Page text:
We woke up already sweating on the third day of the trip, but our only day in Kakuma. We packed up our bags, loaded the vans, and headed to breakfast which was, easily, the best Kenyan breakfast I’ve ever had: eggs in chapati. Get out. John Mayer was right: chapati is a wonderland.
From breakfast, we went to a local church where one of our team members would spend the day teaching a pastor’s conference. The team had purchased Bibles in the Turkana language (Swahili and English are the primary languages spoken in Kenya, but each tribe also has its own language) as a gift for these men and women, so we ended our time there by handing those out.
Our team (minus the man staying for the conference) loaded up on piki pikis (motorbikes) and traveled in one long string to the Refugee Camp where we had lunch at an Ethiopian restaurant. The Refugee camp, in the roughest (and definitely semi-ignorant) description, is set-up like Epcot: each country has its own portion of the camp in which all of the schools, churches, restaurants, etc are authentic to that culture. Then, when you leave that section, and pass through a set of fences, you enter another country’s portion with their own schools, homes, churches, etc. (As I said, there must be a better, more educated, way to describe this, but the southern Californian in me most easily makes this connection.)
We arrived at the Ethiopian restaurant and had giant plates of food, and amazing Ethiopian coffee. As we sat there, the news of the war in Ukraine came on the television. Our team went silent. We watched, some cried, and all were in shock at the destruction of towns all over their country. We asked the staff to turn off the TV after that segment and we sat, as a team, and sang songs. I sang old church songs in English and Vlad, the Ukrainian worship pastor, sang the same songs in Russian...the few who knew the words joined in. I kept hearing the song “Nothing But the Blood of Jesus” in my head...I wasn’t sure if that was one they would know, but couldn’t shake the feeling that I was supposed to start singing, “Oh precious is the flow that makes me white as snow! No other fount I know...nothing but the blood of Jesus.” And so, in the silence of the restaurant, I began. As soon as I sang, “what can wash away my sin?” the entire team responded with “nothing but the blood of Jesus”—in various languages. We sang through the song together and it was, without a doubt, one of the most beautiful moments of the trip. The team, before this, had felt a little disjointed at times—at least to me, since I don’t speak Russian and very few of the Ukrainians spoke English—but, in this moment, there was such unity in the name and power and person of Jesus...it was amazing.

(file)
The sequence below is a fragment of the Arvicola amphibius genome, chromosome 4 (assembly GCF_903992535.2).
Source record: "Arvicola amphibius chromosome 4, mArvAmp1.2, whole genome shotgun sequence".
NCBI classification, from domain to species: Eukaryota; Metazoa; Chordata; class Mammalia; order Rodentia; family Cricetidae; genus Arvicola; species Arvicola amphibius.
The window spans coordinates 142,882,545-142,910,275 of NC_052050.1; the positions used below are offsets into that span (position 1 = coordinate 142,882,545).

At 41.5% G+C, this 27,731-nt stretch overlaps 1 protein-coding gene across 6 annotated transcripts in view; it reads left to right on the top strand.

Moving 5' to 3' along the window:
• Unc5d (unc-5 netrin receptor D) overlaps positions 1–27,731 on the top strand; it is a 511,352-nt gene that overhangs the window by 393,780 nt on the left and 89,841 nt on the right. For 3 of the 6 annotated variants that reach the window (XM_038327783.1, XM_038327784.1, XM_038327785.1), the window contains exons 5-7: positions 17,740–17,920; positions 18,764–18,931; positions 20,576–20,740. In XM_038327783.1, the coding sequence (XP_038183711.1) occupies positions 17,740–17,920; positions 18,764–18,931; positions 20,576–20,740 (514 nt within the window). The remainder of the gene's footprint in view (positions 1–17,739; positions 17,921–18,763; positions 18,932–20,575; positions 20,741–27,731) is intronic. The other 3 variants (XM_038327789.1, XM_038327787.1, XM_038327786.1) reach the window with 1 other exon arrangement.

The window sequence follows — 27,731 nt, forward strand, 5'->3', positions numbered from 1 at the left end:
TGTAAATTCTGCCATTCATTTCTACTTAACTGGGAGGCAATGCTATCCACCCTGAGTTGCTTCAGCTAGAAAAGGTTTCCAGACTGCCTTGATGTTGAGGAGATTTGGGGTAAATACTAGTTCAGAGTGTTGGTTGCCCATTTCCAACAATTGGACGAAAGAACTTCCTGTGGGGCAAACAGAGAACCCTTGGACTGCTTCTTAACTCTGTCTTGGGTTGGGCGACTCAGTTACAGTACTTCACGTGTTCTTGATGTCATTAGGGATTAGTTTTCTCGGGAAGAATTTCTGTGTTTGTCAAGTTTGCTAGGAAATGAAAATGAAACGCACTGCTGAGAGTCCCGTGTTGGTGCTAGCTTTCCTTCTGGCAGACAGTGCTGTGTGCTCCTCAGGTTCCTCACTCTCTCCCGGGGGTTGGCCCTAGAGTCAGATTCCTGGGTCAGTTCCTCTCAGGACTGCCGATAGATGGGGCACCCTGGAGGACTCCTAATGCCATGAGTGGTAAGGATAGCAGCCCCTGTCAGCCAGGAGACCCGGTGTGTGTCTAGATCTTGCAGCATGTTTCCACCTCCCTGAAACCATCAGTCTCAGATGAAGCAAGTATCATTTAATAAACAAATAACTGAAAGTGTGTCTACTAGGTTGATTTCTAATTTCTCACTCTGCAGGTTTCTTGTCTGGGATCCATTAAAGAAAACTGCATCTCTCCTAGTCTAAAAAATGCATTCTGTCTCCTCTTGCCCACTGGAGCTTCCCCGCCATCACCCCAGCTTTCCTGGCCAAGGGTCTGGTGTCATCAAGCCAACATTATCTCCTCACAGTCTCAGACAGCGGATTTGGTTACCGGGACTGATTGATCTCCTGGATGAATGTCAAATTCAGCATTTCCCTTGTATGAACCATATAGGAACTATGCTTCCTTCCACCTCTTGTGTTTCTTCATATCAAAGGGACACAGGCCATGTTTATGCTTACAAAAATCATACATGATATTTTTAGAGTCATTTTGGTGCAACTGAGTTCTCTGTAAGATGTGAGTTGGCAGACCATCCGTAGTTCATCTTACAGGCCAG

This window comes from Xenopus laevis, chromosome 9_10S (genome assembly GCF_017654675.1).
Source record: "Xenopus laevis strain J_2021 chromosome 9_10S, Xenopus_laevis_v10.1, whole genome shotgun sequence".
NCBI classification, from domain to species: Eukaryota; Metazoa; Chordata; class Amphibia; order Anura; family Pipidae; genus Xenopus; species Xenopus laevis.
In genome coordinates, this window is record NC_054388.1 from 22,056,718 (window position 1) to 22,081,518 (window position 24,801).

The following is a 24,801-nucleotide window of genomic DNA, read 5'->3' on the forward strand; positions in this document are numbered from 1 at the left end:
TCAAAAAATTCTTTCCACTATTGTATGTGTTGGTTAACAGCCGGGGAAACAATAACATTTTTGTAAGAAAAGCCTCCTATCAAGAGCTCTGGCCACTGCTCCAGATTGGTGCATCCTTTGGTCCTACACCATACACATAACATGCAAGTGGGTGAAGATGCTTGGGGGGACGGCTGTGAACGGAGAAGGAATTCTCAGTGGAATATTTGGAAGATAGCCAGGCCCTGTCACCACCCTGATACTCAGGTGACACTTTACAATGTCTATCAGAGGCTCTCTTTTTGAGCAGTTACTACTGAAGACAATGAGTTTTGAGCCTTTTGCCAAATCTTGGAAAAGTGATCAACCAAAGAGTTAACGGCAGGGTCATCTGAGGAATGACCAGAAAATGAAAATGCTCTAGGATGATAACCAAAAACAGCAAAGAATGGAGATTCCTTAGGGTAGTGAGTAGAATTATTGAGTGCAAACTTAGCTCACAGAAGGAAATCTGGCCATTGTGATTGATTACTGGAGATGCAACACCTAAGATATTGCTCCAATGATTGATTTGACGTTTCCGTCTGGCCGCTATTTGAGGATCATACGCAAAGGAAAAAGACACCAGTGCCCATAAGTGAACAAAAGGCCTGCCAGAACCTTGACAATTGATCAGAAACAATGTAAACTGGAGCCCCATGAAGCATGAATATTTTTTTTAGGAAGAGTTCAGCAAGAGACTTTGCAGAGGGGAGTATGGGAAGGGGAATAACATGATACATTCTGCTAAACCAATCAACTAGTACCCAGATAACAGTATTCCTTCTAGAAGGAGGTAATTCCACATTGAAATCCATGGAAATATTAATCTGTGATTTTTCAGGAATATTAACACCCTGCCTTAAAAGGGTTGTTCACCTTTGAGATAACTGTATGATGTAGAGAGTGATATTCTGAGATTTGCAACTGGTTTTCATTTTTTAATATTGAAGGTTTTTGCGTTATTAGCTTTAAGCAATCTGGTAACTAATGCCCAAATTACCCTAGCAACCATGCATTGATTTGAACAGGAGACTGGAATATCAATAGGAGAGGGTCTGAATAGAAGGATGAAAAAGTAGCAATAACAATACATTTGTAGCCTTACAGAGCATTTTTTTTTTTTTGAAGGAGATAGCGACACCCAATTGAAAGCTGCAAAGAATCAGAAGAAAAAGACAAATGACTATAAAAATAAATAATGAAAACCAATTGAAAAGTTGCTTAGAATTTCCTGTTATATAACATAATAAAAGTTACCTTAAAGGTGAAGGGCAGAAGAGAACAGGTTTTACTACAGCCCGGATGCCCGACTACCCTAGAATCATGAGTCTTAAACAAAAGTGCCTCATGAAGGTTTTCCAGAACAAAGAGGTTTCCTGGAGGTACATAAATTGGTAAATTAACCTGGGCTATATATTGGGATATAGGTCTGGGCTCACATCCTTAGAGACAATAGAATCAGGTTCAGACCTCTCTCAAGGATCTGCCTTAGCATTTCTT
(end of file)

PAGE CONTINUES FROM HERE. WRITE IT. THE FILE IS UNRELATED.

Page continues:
We walked out of the Refugee Camp and back to the vans to begin our drive back to Lodwar. As we waited for the team to gather, our friend Jacinta, (from Kitale) who recently became a social worker at the refugee camp, stopped by to say hello. She was supposed to meet us earlier, but our schedules shifted and then conflicted. She spent years caring for abandoned, hurting, and abused children and teenagers in Kitale while she went to school to earn her degree. She is now so happy to be doing what she loves and has always wanted to do: caring for the refugees. It was so nice to see her and so great to hear her talk with such passion about her new work and community.
A few hours later, we were back in Lodwar town for a quick dinner (chicken and chips, of course) and then off to bed! We had a big day planned for Thursday...a visit to Lake Turkana!